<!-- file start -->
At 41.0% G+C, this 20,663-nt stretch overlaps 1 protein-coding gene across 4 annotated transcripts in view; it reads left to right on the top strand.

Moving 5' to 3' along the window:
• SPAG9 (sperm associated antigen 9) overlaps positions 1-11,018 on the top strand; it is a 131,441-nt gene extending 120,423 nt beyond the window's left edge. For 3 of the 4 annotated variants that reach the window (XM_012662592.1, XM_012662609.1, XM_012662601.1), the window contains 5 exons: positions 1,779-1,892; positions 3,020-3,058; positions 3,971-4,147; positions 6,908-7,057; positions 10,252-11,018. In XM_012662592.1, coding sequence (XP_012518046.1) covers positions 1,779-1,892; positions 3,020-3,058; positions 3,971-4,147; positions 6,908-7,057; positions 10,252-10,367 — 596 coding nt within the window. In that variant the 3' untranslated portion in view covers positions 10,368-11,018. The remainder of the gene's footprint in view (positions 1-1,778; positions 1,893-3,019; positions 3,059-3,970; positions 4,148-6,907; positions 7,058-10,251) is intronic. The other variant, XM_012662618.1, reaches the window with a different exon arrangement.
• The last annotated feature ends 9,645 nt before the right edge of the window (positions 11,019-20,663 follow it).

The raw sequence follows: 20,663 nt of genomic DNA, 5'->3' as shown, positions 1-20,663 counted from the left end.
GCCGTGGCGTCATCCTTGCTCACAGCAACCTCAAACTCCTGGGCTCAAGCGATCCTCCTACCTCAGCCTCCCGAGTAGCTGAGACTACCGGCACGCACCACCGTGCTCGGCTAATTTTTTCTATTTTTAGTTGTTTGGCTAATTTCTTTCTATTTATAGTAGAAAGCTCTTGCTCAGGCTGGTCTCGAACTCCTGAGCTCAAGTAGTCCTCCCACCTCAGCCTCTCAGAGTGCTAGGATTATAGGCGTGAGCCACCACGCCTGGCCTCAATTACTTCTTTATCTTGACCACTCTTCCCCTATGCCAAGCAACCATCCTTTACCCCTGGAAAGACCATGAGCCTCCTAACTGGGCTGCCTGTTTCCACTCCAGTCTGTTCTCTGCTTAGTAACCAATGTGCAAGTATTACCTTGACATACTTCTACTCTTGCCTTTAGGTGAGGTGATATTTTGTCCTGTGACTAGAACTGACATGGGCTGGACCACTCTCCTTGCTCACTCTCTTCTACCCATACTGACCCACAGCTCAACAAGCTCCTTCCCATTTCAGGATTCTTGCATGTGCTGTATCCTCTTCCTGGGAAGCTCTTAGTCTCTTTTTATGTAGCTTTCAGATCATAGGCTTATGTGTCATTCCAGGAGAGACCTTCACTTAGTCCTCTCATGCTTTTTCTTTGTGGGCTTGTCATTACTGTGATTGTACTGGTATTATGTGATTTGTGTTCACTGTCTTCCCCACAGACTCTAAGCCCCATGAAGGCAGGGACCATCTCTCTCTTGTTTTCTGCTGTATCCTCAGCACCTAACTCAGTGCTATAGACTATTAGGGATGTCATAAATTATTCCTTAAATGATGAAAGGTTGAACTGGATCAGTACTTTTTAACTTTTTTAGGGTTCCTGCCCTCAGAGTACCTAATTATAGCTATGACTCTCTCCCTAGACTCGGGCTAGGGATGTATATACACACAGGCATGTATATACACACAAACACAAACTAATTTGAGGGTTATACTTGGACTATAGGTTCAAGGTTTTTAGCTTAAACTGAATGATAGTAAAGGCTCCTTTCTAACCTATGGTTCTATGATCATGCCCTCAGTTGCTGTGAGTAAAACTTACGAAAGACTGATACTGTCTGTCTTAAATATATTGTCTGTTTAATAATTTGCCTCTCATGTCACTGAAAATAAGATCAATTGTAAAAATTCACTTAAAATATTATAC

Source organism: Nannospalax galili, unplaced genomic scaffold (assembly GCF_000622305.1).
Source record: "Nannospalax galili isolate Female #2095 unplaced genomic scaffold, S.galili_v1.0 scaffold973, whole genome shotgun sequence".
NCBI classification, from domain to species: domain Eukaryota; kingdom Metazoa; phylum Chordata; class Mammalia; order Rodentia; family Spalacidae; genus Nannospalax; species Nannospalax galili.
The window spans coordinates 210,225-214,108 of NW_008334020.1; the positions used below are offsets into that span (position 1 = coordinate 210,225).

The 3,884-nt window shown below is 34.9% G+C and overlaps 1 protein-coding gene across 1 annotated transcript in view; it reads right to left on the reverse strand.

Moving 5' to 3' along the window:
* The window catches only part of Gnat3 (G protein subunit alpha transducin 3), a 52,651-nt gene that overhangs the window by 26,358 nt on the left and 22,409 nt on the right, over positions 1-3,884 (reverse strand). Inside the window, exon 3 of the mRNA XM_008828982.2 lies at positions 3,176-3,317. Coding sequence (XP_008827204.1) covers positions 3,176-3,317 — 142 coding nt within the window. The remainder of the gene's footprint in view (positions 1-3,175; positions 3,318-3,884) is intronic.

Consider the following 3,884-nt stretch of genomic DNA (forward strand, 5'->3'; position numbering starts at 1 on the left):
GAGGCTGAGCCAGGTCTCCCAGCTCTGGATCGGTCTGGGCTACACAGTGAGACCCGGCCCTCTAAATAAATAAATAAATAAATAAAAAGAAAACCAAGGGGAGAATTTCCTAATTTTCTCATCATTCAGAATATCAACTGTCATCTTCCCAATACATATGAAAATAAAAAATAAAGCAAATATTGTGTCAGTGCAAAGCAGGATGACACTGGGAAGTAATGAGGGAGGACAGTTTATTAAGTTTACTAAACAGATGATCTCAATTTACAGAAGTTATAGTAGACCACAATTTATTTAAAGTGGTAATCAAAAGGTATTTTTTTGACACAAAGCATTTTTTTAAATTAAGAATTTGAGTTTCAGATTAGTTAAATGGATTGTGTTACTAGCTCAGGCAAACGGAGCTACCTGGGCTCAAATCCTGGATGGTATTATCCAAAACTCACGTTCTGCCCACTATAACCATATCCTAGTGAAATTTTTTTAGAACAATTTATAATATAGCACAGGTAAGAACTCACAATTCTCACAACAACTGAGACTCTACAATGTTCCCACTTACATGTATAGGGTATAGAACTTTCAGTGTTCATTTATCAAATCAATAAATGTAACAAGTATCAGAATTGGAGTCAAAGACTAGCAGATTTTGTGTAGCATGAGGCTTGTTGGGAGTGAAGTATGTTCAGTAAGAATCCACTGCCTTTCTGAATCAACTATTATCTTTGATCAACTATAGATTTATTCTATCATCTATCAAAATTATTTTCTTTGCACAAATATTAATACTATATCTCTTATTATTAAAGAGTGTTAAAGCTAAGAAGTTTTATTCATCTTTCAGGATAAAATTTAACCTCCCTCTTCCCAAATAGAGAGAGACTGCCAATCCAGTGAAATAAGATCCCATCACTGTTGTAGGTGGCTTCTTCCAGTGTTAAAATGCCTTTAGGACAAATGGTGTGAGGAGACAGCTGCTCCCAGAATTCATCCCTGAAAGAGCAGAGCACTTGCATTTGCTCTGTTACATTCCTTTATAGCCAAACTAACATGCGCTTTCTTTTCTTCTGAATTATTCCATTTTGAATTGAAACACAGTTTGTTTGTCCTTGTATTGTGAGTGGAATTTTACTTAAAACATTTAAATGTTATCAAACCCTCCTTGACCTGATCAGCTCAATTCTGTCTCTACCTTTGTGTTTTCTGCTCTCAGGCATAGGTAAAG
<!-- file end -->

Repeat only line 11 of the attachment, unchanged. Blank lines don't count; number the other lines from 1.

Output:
The 3,884-nt window shown below is 34.9% G+C and overlaps 1 protein-coding gene across 1 annotated transcript in view; it reads right to left on the reverse strand.